If you have seen my web sight, my Sister parked her black 2006 Chrysler next to mine. She came out here with her husband, my brother and her son from Ohio. Over 4,000 mile trip up and back with no complaints of those seats at all. It seems the only ones that complain they are uncomfortable are the ones that don't own a Chrysler/Dodge.
  • cpsdarrencpsdarren Posts: 265
    It seems you suggested it, not me.
  • thegraduatethegraduate Posts: 9,731
    Firm doesn't always mean comfortable, but my extremely firm Honda Accord seats are the most comfortable seats I've ever sat in, much better than the soft, flat seats from the Suburban I used to ride in a good bit (Leather, 1999 Suburban). Much more enveloping and comfy in my car, despite the fact that my seats are harder.

    Firm isn't always bad, it just requires more attention to seat design than does a "fluffy" seat.
  • hansiennahansienna Posts: 2,312
    Agree. My Volkswagen Bus and Beetle would not qualify as a German luxury car but each had firm seats that were comfortable for a long trip for the very reason you stated. ;)
  • dc_driverdc_driver Posts: 712
    "Chrysler middle seats are firmer that's true. Uncomfortable? not a bit. If you think your under floor space that Honda gives you is enough and don't even use that, you chose the right van. That sure isn't my case. I use all the space I can get in my van. But I also use it for a lot more than seating people. It's also a working van."

    Okay, "uncomfortable" was a little strong. Less comfortable than the competition is a better way of saying it. That fact that you use your van as a work van definitely helps me to understand why you like Stow N Go so much. I would have picked the DCX vans over the Toyota and Honda as well if there was a constant need to take the second row seats out...

    Hey, I just went to your carspace site and noticed your birthday is June 18... That is my birthday as well :)

    Small world..
  • cpsdarrencpsdarren Posts: 265
    No disagreement. Firm can be comfortable or not comfortable. Depends on the seat, depends on the support, depends on the person. So, each person has to decide if something is firm like a German luxury car, firm like a rock or something in between. The point is, German luxury car isn't the only possibility and some people may not find that German luxury car to be comfortable, anyway.

    Not sure what the big deal is. If seat comfort is a big issue and you find your seats comfortable, be happy with your choice. If someone else doesn't agree or finds another seat more comfortable, so what? No harm in telling people the differences. They're gonna check them out in person at some point, anyway.
  • dennisctcdennisctc Posts: 1,168
    Depends on the seat, depends on the support, depends on the person. So, each person has to decide if something is firm like a German luxury car, firm like a rock or something in between.

    A friend of mine that works for GM told me something very interesting. He worked in seating a few years ago and GM was trying to improve their seats. When a GM engineer needs seats for a new vehicle, many times they almost design the seat from scratch for their specific vehicle. VW for example uses a basic frame/base for EVERY seat design for VW/Audi/Seat etc....then build on top of that base maybe adding motors or lumbar etc..but it's not a total redesign. That's why you get comfortable seats in a Jetta/Golf, even at $15k.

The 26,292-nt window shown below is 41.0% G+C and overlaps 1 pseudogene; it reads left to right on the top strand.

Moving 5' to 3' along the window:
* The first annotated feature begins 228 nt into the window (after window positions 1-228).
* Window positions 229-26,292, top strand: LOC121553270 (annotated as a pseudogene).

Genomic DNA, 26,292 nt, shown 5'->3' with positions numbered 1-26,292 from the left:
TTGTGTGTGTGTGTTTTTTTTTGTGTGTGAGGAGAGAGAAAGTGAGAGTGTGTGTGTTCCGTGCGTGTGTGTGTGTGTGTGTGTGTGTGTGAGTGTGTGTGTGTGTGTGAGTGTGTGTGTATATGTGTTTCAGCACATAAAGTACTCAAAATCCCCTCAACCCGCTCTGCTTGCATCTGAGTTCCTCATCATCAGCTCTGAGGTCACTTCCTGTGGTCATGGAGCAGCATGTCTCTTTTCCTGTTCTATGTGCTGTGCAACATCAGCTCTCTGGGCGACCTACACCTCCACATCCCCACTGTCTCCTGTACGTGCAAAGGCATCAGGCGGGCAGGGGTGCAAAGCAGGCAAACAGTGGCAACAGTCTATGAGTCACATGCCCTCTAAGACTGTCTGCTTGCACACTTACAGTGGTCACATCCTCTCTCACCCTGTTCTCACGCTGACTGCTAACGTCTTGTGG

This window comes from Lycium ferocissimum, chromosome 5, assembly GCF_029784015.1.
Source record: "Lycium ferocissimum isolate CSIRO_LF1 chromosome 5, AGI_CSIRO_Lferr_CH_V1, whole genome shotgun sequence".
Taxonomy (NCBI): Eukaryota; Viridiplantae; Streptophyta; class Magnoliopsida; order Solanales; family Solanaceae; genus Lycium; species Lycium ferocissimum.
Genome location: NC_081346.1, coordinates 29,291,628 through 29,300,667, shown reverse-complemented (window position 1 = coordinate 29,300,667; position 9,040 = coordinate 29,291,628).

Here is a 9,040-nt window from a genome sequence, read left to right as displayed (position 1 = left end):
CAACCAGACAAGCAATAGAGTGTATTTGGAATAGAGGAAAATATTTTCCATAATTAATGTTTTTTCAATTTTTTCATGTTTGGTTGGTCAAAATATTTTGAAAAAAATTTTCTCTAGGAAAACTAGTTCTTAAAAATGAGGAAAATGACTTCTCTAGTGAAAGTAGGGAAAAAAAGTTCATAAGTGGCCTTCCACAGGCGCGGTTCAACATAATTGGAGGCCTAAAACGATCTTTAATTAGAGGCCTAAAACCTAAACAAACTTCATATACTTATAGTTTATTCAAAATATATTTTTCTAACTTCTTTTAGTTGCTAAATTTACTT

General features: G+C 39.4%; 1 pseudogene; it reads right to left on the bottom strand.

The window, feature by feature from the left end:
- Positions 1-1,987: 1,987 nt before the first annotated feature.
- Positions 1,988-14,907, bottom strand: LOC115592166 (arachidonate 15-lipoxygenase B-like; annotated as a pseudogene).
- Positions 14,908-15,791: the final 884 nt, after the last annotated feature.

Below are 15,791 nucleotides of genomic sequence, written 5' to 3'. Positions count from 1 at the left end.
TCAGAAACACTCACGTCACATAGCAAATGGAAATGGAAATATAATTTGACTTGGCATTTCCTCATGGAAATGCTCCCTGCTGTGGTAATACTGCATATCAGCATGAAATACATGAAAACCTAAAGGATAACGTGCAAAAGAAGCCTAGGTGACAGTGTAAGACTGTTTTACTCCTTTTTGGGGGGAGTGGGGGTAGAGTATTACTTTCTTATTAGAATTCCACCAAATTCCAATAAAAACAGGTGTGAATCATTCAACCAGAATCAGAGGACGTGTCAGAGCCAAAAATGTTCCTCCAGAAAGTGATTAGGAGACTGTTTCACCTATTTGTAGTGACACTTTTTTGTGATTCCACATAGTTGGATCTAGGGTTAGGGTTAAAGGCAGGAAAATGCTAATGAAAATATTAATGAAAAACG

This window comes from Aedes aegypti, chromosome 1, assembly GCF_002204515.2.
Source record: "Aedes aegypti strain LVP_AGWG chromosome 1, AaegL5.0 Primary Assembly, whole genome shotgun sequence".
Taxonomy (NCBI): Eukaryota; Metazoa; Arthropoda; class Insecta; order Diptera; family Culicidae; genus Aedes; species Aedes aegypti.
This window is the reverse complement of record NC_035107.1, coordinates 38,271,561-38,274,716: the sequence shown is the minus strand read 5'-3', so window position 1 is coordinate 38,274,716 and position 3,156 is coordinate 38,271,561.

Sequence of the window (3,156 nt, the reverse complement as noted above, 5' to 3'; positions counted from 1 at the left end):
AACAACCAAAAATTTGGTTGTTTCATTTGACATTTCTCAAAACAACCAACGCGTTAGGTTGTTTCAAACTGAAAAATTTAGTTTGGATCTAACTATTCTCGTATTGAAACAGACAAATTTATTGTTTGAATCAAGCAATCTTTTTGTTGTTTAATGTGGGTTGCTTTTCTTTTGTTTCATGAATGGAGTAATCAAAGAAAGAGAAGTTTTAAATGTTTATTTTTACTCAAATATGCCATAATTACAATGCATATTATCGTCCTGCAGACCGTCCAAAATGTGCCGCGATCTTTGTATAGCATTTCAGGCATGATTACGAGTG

• scoti1scoti1 Posts: 676
    sc00bs,

    It doesn't sound good - no service records, was a lease vehicle. The 1998 Toyota models were ones prone to sludge, even when owners could prove reasonable oil changes. Lease vehicles tend to suffer more abuse and less frequent oil changes, so the possibility that this vehicle has or will sludge is much greater.

    There is a Toyota sludge warranty, but it is for only 8 years and unlimitedm miles, so yours is up sometime this year, and to get the warranty repair, you have to prove reasonable maintenance. Cost to repair a sludged engine is in the $3000 - $4000 range at best.

    If you have your heart sold on this vehicle, you need to see if the seller (I am assuming this is at a dealership) will offer a warranty against sludge OR have a mechanic you trust pull the valve cover to see if it is clean (the only way to check for sludge with certainty) -- this may cost $100 or so. If you try to use this as a negotiating tool, I would try to get the price significantly below the asking in order to cover a potential high $$$ engine repair.

    My advice would be to not buy a used Toyota of this vintage unless the seller can produce a full maintenance history.

    Scoti
  • cpsdarrencpsdarren Posts: 265
    When all seats are the same, there will be a lot of uncomfortable passengers. I'm thankful mattress manufacturers aren't so shortsighted that they think one-type-fits-all is a good idea.
  • sc00bssc00bs Posts: 87
    Scoti,

    Thanks so much for your reply. I think im going to take your words of wisdom. I was on that ether high, needed someone to knock some sense into me :)

    What years are good for toyota siennas ???

    Well its back to the hunt :)
  • marine2marine2 Posts: 1,155
    Hey, I just went to your carspace site and noticed your birthday is June 18... That is my birthday as well

    Small world..


    Didn't realize I put that down anywhere. Yes, we are getting close to adding another one on. Happy Birthday to you in case I don't get on around then.